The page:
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I Saw Satchel Paige Pitch

by Don Jackson

We who love baseball have been cheated by segregation.  I grew up in the 1960s and played organized baseball from the age of 5.  My cousins and I would build fields in our yards and play for hours.  When the weather wasn’t right we invented a game using baseball cards and playing cards.  We still played.  I read books and articles about the history of the game.  Let’s just assume I know something about it.  But there was a vacant place in my knowledge … black baseball players.  Before me  it was just assumed  that professional baseball was white.  But I was in love with the game so I read everything I could find.  And there I learned about what was called the “negro leagues” and their players.  I read about Jackie Robinson, Josh Gibson, Satchel Paige,  and Larry Doby (whose name is on the Camden, SC city limit signs near where I live but I haven’t discovered a single student who knew who he was).  With all their different accomplishments, I’m focusing in this on Satchel Paige.  Some have called Satchel Paige the greatest pitcher in baseball history but, of course, most of his accomplishments happened outside the media spotlight.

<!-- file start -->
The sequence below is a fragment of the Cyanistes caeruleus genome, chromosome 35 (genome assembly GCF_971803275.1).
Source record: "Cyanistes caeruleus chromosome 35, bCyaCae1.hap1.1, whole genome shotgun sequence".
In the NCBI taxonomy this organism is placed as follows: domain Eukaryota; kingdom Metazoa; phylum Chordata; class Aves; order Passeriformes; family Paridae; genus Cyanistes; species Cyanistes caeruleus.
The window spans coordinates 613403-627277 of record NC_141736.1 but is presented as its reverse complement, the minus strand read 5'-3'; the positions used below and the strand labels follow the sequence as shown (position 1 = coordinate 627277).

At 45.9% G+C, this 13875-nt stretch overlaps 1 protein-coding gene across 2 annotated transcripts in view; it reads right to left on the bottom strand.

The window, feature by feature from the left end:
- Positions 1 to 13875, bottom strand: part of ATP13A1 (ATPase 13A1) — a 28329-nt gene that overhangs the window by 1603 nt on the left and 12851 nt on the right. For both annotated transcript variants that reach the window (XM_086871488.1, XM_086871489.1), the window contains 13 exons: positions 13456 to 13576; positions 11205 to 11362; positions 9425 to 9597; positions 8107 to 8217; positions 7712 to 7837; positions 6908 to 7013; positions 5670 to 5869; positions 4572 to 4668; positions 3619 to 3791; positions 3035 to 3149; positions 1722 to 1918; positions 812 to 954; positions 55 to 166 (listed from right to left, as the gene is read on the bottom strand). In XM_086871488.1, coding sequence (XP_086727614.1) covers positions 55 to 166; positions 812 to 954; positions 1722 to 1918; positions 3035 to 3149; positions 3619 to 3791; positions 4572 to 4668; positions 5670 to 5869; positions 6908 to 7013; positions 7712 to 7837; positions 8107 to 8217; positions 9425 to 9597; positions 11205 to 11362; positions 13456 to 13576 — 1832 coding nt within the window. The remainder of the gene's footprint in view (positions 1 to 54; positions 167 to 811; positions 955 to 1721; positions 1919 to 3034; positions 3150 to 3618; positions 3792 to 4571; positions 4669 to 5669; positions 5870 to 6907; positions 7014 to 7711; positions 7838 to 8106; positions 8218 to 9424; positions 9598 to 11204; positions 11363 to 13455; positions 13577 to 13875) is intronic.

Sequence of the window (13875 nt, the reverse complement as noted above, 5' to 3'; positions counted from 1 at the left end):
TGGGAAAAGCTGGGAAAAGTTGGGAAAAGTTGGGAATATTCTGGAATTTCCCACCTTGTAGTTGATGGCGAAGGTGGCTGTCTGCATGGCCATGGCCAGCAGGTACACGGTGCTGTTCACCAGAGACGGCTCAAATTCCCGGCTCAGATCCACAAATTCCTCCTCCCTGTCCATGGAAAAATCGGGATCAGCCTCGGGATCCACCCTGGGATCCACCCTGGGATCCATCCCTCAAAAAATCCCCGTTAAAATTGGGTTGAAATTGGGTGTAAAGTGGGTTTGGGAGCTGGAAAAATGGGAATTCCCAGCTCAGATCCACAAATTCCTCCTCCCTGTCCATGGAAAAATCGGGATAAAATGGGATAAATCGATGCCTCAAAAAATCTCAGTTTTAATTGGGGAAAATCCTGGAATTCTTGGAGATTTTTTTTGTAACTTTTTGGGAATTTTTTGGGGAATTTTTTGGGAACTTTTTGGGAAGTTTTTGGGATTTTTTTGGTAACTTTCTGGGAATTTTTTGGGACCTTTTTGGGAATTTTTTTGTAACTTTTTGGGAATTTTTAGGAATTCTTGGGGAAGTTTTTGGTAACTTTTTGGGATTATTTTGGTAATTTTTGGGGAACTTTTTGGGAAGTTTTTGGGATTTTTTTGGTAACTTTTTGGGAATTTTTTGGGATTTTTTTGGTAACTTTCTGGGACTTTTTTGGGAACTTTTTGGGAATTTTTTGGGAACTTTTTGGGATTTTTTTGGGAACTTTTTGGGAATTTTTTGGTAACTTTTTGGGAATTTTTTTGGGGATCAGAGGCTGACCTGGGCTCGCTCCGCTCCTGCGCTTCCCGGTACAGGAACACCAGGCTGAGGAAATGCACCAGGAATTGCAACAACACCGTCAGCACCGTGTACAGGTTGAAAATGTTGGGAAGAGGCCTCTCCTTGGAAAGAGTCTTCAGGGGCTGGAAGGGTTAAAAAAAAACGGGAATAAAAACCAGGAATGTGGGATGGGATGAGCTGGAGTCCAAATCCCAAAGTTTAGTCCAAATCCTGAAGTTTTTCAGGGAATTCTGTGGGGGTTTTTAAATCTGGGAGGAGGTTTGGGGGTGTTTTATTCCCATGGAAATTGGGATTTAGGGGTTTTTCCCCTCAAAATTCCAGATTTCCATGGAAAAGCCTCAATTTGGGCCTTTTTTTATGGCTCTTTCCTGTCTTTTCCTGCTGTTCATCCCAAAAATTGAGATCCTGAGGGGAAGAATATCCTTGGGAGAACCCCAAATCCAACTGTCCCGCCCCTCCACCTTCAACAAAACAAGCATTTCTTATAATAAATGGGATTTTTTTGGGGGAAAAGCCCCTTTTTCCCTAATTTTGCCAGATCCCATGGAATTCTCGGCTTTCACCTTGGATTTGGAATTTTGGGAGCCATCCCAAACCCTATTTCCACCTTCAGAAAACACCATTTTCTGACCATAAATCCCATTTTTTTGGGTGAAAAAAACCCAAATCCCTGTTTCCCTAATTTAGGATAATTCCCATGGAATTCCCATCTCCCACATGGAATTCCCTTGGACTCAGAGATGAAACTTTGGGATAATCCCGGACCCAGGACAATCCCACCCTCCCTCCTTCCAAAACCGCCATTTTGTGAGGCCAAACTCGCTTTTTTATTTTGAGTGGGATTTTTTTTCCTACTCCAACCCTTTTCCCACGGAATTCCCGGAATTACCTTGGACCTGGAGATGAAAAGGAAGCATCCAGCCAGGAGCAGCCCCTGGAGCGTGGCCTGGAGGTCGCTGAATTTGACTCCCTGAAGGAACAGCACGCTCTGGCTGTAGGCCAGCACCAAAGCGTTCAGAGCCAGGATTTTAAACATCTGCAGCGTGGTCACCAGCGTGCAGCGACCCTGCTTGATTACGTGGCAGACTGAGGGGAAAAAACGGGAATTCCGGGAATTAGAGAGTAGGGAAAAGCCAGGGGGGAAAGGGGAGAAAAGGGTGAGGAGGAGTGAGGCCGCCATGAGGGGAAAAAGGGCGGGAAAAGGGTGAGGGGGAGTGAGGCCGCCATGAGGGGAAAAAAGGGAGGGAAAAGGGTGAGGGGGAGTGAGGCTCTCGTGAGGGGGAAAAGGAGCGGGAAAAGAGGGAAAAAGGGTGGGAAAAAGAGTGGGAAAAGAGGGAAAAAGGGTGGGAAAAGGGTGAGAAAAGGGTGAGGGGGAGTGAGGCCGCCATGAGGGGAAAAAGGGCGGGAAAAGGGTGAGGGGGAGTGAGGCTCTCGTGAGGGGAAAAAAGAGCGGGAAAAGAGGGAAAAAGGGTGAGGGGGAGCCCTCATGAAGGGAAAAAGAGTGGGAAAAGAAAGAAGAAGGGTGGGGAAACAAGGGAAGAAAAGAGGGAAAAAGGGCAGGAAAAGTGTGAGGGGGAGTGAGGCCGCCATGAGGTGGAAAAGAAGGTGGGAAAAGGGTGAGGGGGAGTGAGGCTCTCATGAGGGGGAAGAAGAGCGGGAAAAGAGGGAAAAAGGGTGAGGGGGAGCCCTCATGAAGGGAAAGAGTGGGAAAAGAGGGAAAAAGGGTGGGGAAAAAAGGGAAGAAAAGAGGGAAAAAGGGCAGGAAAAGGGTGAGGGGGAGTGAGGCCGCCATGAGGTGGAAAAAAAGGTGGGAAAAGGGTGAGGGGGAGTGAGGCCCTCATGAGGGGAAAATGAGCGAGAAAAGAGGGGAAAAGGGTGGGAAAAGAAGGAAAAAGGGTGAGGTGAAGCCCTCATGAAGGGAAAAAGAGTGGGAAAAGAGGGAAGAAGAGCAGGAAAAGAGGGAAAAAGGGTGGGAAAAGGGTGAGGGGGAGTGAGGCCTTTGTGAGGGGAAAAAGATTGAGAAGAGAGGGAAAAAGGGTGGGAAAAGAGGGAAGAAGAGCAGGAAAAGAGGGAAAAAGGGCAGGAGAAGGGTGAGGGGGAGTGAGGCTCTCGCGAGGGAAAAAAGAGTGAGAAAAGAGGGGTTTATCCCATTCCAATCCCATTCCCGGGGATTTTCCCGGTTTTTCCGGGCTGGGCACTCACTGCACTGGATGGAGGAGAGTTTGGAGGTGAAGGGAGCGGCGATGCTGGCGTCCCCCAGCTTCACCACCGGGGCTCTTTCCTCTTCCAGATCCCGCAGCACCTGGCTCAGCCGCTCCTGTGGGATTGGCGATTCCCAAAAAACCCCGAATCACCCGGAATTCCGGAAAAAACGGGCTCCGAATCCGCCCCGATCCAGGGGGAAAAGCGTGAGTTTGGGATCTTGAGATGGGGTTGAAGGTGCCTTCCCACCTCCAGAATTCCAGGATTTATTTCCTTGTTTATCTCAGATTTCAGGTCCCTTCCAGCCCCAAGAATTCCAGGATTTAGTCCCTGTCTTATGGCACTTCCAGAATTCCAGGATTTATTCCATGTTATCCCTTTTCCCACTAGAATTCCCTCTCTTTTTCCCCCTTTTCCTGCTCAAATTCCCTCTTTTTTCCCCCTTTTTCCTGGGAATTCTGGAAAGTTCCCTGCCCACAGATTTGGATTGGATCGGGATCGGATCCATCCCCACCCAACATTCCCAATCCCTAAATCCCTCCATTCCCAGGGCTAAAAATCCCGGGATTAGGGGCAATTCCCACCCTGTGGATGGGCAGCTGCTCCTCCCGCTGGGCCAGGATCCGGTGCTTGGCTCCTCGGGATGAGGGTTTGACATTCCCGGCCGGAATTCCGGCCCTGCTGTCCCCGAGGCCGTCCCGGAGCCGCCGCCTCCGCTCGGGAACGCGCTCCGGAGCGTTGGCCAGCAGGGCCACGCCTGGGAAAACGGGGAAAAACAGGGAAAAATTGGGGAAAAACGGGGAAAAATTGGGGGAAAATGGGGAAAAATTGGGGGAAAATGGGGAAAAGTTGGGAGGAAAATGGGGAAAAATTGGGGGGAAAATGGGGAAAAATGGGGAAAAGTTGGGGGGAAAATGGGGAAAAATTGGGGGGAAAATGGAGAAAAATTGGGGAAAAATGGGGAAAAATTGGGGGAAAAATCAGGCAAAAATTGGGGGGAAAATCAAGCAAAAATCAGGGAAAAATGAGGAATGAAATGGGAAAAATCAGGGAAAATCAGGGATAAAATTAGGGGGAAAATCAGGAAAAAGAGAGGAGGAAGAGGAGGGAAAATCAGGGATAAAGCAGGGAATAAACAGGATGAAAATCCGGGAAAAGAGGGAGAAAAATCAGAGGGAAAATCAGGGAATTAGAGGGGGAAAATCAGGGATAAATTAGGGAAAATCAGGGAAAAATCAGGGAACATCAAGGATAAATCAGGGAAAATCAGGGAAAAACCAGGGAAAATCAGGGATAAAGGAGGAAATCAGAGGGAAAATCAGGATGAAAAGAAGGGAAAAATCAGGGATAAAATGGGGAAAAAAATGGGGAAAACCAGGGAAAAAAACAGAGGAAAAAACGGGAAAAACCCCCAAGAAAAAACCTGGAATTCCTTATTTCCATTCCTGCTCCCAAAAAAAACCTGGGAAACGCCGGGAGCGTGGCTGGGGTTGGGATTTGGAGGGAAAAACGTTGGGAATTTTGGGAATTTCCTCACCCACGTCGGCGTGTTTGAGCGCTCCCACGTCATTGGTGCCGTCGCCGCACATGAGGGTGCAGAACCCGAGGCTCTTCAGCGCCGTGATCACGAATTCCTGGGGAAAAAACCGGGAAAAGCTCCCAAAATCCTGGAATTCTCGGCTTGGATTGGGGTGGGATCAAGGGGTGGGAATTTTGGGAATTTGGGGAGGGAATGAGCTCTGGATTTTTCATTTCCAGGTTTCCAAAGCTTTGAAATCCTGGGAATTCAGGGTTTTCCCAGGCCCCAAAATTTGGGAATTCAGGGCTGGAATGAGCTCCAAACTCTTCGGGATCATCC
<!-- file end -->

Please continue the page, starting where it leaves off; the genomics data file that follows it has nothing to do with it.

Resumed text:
But I saw Satchel Paige pitch.  Not too many people still live who can say that.  I tried to find specifics on the internet but with no success.  Paige did pitch for the Birmingham (my home town) Black Barons for many years during the segregation of major league baseball.  But I wasn’t alive then.

My night watching the legend was in the mid 1960s.  My dad took me to a special event at Rickwood  Field in Birmingham and Satchel Paige took the mound for one inning.  What stands out to the 10 year old me was that I knew his name and I knew the legend.  It was watching a god doing his thing that night.  I, honestly, don’t remember anything about the outcome… I only remember that I saw a legend.  He was a crowd favorite (even to many who would still deny him access to their water fountain or restaurant).  He clowned … and pitched his awesome variety of pitches.  Even in his 60s, he could beat these minor leaguers (many of whom would be famous major leaguers … see Reggie Jackson).

But most of all, 50 years later I can say I saw him.

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